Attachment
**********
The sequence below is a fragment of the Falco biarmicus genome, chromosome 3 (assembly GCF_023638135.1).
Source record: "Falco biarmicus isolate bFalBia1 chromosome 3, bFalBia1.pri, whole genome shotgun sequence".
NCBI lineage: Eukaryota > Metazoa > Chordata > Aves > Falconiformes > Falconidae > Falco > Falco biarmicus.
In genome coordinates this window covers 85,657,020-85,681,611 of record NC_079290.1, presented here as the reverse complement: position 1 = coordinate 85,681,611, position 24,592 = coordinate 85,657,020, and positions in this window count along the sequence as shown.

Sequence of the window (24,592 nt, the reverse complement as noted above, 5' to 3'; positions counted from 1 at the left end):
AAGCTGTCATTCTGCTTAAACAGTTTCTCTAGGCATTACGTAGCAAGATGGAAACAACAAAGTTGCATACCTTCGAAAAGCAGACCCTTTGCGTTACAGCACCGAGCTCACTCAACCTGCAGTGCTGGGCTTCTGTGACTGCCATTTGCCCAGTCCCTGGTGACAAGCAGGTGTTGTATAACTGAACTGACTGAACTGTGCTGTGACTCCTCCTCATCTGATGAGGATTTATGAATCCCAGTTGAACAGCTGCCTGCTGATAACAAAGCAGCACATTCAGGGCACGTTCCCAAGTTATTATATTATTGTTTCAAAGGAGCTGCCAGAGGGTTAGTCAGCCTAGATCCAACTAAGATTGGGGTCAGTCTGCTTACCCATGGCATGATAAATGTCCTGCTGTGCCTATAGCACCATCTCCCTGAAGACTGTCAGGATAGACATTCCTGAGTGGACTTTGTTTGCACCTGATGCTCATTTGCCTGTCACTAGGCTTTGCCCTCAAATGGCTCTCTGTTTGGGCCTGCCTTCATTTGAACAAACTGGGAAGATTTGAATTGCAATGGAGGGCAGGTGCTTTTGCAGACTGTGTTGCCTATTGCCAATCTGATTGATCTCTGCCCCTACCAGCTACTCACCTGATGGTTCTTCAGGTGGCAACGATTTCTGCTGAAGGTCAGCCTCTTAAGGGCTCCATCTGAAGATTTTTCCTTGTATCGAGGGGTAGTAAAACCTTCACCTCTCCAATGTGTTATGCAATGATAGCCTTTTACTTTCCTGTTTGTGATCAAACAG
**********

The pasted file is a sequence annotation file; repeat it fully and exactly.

The sequence below is a fragment of the Falco biarmicus genome, chromosome 3 (assembly GCF_023638135.1).
Source record: "Falco biarmicus isolate bFalBia1 chromosome 3, bFalBia1.pri, whole genome shotgun sequence".
NCBI lineage: Eukaryota > Metazoa > Chordata > Aves > Falconiformes > Falconidae > Falco > Falco biarmicus.
In genome coordinates this window covers 85,657,020-85,681,611 of record NC_079290.1, presented here as the reverse complement: position 1 = coordinate 85,681,611, position 24,592 = coordinate 85,657,020, and positions in this window count along the sequence as shown.

Sequence of the window (24,592 nt, the reverse complement as noted above, 5' to 3'; positions counted from 1 at the left end):
AAGCTGTCATTCTGCTTAAACAGTTTCTCTAGGCATTACGTAGCAAGATGGAAACAACAAAGTTGCATACCTTCGAAAAGCAGACCCTTTGCGTTACAGCACCGAGCTCACTCAACCTGCAGTGCTGGGCTTCTGTGACTGCCATTTGCCCAGTCCCTGGTGACAAGCAGGTGTTGTATAACTGAACTGACTGAACTGTGCTGTGACTCCTCCTCATCTGATGAGGATTTATGAATCCCAGTTGAACAGCTGCCTGCTGATAACAAAGCAGCACATTCAGGGCACGTTCCCAAGTTATTATATTATTGTTTCAAAGGAGCTGCCAGAGGGTTAGTCAGCCTAGATCCAACTAAGATTGGGGTCAGTCTGCTTACCCATGGCATGATAAATGTCCTGCTGTGCCTATAGCACCATCTCCCTGAAGACTGTCAGGATAGACATTCCTGAGTGGACTTTGTTTGCACCTGATGCTCATTTGCCTGTCACTAGGCTTTGCCCTCAAATGGCTCTCTGTTTGGGCCTGCCTTCATTTGAACAAACTGGGAAGATTTGAATTGCAATGGAGGGCAGGTGCTTTTGCAGACTGTGTTGCCTATTGCCAATCTGATTGATCTCTGCCCCTACCAGCTACTCACCTGATGGTTCTTCAGGTGGCAACGATTTCTGCTGAAGGTCAGCCTCTTAAGGGCTCCATCTGAAGATTTTTCCTTGTATCGAGGGGTAGTAAAACCTTCACCTCTCCAATGTGTTATGCAATGATAGCCTTTTACTTTCCTGTTTGTGATCAAACAG